A critical reading of an enigmatic poem
How can one even attempt to offer an analysis of ‘Anecdote of the Jar’, one of the most baffling and elusive short poems of the twentieth century? Wallace Stevens (1879-1955) wrote ‘Anecdote of the Jar’ in 1918 and it was published a year later; this makes it in the public domain, so we have cited the poem below. What is the meaning of Stevens’s poem? Difficult poems call for at least a stab at trying to unpick their ambiguities and determine their meaning, and we think ‘Anecdote of the Jar’ no different. So let’s roll our sleeves up and attempt a little analysis of this – one of Wallace Stevens’s best-known poems.
Anecdote of the Jar
I placed a jar in Tennessee,
And round it was, upon a hill.
It made the slovenly wilderness
Surround that hill. Read the rest of this entry
Five of the best collections of English poetry
What are the best English poetry anthologies? And how would one define ‘best’? The answer, of course, is that it’s always going to be subjective to a point. But it’s worth having a go at picking the greatest anthologies from which the poetry fan can choose. The poetry anthology is a great way not only of revisiting old favourites, but of discovering new poets. In this post, we’ve turned our attention to a kind of book that provides a highly valuable service for the poetry-lover. Many of these books can be purchased for the equivalent of the cost of lunch (depending on where you lunch, of course), or, at most, set back the book-buyer no more than a night out in the local pub would. And a volume of poetry can provide a lifetime of pleasure!
The Oxford Book of English Verse. Edited by Christopher Ricks, this anthology is, in our opinion, simply the best one out there. It’s beautifully produced on good-quality paper, presented in clear type, and the selections made by Ricks showcase, not necessarily the most famous poems by a particular poet, but the most moving, thought-provoking, and intriguing. Thus The Oxford Book of English Verse does what a good poetry anthology should do: Read the rest of this entry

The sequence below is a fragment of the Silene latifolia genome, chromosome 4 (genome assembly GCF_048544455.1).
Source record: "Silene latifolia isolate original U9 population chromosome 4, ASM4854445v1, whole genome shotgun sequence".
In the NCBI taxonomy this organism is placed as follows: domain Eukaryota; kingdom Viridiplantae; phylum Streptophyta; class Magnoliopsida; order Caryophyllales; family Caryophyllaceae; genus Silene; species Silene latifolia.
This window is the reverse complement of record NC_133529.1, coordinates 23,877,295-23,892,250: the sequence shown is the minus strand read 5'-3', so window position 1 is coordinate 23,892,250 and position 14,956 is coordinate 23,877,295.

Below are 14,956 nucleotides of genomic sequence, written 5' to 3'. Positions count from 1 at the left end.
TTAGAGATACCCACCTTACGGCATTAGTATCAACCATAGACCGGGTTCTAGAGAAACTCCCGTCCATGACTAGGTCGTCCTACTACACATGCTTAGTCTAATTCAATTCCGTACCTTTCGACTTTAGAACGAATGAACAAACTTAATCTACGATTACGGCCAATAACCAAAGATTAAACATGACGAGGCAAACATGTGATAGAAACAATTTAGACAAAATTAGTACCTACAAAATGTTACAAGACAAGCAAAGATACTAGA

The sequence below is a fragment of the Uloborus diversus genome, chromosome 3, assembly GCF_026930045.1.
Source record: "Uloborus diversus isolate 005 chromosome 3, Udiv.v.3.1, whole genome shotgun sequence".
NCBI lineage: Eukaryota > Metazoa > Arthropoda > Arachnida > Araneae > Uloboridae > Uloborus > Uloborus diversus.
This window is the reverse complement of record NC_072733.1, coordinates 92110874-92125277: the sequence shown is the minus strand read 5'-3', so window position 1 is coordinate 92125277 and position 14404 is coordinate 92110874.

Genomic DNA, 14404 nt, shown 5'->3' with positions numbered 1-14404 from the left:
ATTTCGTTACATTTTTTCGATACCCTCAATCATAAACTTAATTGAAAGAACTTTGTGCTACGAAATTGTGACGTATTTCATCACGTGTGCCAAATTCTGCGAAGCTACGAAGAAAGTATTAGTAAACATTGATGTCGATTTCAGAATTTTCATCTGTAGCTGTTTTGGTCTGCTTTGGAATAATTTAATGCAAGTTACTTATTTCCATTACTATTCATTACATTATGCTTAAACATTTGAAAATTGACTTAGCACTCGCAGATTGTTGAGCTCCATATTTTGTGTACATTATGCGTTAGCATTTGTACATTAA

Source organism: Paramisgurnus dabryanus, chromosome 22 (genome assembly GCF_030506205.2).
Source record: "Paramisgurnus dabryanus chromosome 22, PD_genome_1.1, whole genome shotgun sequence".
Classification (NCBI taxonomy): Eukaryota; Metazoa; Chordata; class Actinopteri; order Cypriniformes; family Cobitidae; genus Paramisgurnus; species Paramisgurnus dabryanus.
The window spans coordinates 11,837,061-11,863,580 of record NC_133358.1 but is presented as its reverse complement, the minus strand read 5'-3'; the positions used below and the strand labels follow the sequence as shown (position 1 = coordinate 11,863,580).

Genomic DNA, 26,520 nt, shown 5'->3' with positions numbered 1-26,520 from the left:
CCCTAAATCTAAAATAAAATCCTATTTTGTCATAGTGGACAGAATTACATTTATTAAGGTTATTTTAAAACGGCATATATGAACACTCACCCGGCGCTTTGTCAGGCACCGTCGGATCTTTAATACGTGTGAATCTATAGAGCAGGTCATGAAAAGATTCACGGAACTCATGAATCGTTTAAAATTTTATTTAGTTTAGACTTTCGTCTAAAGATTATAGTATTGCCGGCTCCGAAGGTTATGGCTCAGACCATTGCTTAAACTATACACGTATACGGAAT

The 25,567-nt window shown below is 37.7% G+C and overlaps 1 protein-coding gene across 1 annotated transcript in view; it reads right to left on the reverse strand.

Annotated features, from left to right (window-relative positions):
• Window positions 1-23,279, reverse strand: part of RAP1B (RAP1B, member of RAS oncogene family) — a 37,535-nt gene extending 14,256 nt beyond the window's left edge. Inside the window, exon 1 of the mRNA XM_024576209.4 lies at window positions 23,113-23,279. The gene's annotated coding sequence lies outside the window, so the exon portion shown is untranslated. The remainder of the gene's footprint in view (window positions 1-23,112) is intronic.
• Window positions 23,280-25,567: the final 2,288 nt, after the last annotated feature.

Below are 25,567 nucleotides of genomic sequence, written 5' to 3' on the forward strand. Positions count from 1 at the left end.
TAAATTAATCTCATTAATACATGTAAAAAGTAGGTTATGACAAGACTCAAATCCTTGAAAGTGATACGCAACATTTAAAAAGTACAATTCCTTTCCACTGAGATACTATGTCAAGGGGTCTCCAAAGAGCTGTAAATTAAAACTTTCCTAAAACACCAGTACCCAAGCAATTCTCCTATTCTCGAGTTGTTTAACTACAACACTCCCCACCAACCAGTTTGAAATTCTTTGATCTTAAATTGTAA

A summary of a classic American poem
Emma Lazarus is most famous for writing this one poem, ‘The New Colossus’, which adorns the pedestal of the Statue of Liberty. Written in 1883, the poem helped to shape the popular idea of the Statue of Liberty as a welcoming mother, and of America as the great nation of immigrants. This view was helped by the fact that the Statue was the first great US landmark that immigrants arriving in the United States would see. Here is ‘The New Colossus’, along with some words of analysis.
The New Colossus
Not like the brazen giant of Greek fame,
With conquering limbs astride from land to land;
Here at our sea-washed, sunset gates shall stand
A mighty woman with a torch, whose flame
Is the imprisoned lightning, and her name
Mother of Exiles. From her beacon-hand
Glows world-wide welcome; her mild eyes command
The air-bridged harbor that twin cities frame. Read the rest of this entry